A few days ago, Law.com reported that a jury in federal district court in New Jersey has awarded $1.5 million in compensatory damages and $50 million in punitive damages in an age discrimination suit against Lockheed Martin. 

The article says the plaintiff bought claims under New Jersey state law and the federal Age Discrimination in Employment Act (ADEA).  The Fifth Circuit recently reaffirmed that the ADEA does not authorize punitive damages, so presumably the punitives were awarded under state law.  But even if New Jersey state law permits punitive damages for such claims, the award is not likely to survive post-trial review, given the 33-to-1 ratio between punitive and compensatory damages.

January 31, 2017

Montana House moves to tighten limits on punitive damages

Insurance Journal reports that the Montana House voted last week 60-40 to further tighten that state's legislative cap on punitive damages.  Under existing Montana law, punitive damages are capped at the lesser of $10 million or 3 percent of the defendant's net worth.  The new law would add a further limitation, prohibiting punitive damages from exceeding three times the amount of compensatory damages.

Back in 2014, a Montana trial court found the current statutory cap unconstitutional. The parties appeared to have settled that dispute, because there was no appeal to the Montana Supreme Court.  That court had another case in 2014 that raised the issue of whether the cap is constitutional, but the court ended up vacating the punitive damages award on other grounds

In any event, California plaintiffs' attorneys can rest easy.  California remains among the minority of states having no legislative limitation on the amount of punitive damages.

January 27, 2017

Punitive damages for IP suits in the EU?

European courts are generally not fans of American-style punitive damages, as we have noted.  But the World Intellectual Property Review has an interesting article about a recent decision from the Court of Justice of the European Union: "EU law doesn't prevent punitive damages in IP suits, says CJEU."  According to the article, the Polish Supreme Court took the view that punitive damages are not allowed for copyright infringement cases in the EU, but it asked the CJEU for a definite ruling on the issue.  The CJEU took up the issue and held that EU member states are permitted to award punitive damages in copyright infringement cases if they so choose.

January 5, 2017

Judge cuts $1B award against Johnson & Johnson; plaintiffs hire Ken Starr for appeal

Texas Lawyer reports that a Dallas federal judge has cut last month's $1.04 billion punitive damages award against Johnson & Johnson down to $540 million.  That ruling was expected, as we noted in our prior post about this case.  It is also no surprise that both sides are unhappy with that result, and both sides have vowed to appeal.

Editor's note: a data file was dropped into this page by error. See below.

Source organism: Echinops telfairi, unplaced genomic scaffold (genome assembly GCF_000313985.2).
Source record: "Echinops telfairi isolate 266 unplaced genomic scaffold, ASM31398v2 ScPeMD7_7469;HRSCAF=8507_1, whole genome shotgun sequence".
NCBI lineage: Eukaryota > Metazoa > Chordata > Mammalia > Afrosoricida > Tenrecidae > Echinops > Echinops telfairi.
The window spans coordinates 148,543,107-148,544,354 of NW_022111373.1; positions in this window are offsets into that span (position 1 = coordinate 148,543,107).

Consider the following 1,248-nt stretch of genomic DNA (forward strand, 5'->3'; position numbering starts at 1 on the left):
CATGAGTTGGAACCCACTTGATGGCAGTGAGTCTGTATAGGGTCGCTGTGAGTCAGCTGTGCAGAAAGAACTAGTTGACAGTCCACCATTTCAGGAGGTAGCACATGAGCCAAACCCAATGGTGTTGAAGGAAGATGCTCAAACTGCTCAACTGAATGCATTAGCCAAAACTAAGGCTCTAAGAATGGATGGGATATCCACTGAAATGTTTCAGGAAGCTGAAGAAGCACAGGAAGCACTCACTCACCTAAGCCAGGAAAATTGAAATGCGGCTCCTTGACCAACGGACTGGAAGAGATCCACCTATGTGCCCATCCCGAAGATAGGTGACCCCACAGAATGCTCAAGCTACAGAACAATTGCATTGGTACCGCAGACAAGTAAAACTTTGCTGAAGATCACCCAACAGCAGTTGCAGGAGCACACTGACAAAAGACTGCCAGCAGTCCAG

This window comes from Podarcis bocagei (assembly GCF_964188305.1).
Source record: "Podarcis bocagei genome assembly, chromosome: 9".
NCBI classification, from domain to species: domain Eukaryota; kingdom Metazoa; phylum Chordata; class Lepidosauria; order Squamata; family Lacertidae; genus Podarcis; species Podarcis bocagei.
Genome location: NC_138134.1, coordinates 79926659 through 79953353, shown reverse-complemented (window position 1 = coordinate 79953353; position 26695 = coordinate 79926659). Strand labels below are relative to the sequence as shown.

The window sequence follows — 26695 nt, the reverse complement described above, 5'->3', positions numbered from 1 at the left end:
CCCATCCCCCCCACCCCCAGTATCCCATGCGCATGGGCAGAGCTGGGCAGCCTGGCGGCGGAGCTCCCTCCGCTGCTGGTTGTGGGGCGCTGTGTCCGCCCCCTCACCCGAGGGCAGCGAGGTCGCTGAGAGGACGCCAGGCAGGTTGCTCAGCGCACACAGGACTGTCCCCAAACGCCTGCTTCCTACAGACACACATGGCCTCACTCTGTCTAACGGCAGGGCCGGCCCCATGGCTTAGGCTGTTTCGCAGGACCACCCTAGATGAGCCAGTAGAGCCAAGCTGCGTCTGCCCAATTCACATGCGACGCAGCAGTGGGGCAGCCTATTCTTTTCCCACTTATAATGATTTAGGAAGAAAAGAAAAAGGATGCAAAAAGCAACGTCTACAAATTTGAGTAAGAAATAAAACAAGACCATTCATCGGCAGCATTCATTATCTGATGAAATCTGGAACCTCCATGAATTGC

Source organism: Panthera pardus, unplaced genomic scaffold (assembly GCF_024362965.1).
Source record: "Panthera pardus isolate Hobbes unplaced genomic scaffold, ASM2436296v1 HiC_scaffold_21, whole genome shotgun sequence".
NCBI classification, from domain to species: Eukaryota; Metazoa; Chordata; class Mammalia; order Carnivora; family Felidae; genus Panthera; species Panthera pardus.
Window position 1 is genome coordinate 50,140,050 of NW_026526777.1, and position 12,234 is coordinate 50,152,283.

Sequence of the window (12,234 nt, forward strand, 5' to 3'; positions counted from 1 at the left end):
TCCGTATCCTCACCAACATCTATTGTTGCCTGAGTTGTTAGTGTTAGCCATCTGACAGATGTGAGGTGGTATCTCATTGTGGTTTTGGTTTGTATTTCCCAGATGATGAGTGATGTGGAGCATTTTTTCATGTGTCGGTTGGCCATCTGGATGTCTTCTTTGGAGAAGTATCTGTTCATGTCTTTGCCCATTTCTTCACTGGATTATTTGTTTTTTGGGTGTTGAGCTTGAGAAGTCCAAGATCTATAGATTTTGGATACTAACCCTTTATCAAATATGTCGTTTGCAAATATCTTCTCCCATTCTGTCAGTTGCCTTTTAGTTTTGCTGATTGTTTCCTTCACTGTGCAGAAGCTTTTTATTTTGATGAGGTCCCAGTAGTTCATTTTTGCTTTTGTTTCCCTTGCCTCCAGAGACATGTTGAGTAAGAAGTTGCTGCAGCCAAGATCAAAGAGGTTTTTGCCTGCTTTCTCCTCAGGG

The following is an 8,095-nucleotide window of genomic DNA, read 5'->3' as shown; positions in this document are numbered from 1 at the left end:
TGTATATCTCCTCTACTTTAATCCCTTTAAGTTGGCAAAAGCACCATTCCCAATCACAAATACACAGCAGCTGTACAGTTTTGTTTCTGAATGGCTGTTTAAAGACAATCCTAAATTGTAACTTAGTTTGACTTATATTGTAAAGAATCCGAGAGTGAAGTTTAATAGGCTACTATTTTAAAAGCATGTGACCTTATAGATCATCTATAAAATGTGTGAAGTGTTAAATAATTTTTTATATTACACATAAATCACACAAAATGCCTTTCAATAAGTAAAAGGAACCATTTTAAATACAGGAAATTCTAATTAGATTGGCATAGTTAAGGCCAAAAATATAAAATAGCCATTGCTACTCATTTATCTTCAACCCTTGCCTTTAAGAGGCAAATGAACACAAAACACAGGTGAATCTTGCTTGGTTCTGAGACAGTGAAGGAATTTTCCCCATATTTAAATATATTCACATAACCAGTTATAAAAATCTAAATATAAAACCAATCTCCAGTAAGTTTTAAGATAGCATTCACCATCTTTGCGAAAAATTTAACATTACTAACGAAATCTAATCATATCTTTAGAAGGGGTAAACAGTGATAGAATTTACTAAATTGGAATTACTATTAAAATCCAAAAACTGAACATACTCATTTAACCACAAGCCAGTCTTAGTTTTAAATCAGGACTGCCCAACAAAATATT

What is surprising, however, is that the plaintiffs have hired Ken Starr to defend the billion-dollar punitive damages award on appeal.  He has been an outspoken critic of punitive damages throughout his career.  In his days as Solicitor General, he chaired a working group that drafted a report calling for various tort reforms relating to punitive damages.  A few years later, he gave an address at Fordham law school, advocating for the total abolition of punitive damages:  "Abolishing punitive damages would be an important, non-tinkering step toward real reform in the law."  (See Law and Lawyers: The Road to Reform (March 1995) 63 Fordham L. Rev. 959, 968.)

Of course, lawyers are professional advocates and we often make arguments for our clients that differ from our own private beliefs.  Still, it's surprising that Ken Starr would take this particular case.  The plaintiffs are probably thinking that his background will lend credence to the argument that, if billion-dollar punitive damages are to exist at all, this is the appropriate case for it.

Ohio jury awards $10.5 million in punitive damages against DuPont

Reuters is reporting that a jury in Ohio has awarded $2 million in compensatory damages and $10.5 million in punitive damages to a man who claimed he developed testicular cancer from exposure to a chemical that leaked from a DuPont plant. 

A DuPont spokesman said the company will appeal because the verdict "was the result of trial rulings that misrepresented the findings of an independent science panel and misled jurors about the risks" of exposure to the chemical in question (perfluorooctanoic acid, also known as PFOA or C8).

December 20, 2016

Are punitive damages available under the ADEA?

The EEOC believes that the Age Discrimination in Employment Act authorizes punitive damages.  (See Enforcement Guidance on Retaliation and Related Issues.)  Courts often find the EEOC's interpretations of federal employment laws persuasive.  But in this case, the Fifth Circuit was not persuaded.

The Fifth Circuit issued an opinion last week reaffirming its view that the ADEA does not authorize punitive damages.  (Vaughn v. Anderson Regional Medical Center.)

Plaintiff's counsel in that case told Bloomberg BNA that the Fifth Circuit stands alone in holding that punitive damages are unavailable under the ADEA.  Not so, according to the author of an ADEA treatise.  Howard Eglit, who writes the treatise Age Discrimination, says numerous courts have addressed whether the ADEA authorizes punitive damages, and "the response has been unanimously in the negative."  (2 Age Discrimination § 8:110 (2d ed.).)

The plaintiff's counsel in Vaughn plans to seek Supreme Court review to resolve the split of authority that he says the Fifth Circuit has created, but Eglit's treatise suggests it will be an uphill battle to show that such a split even exists.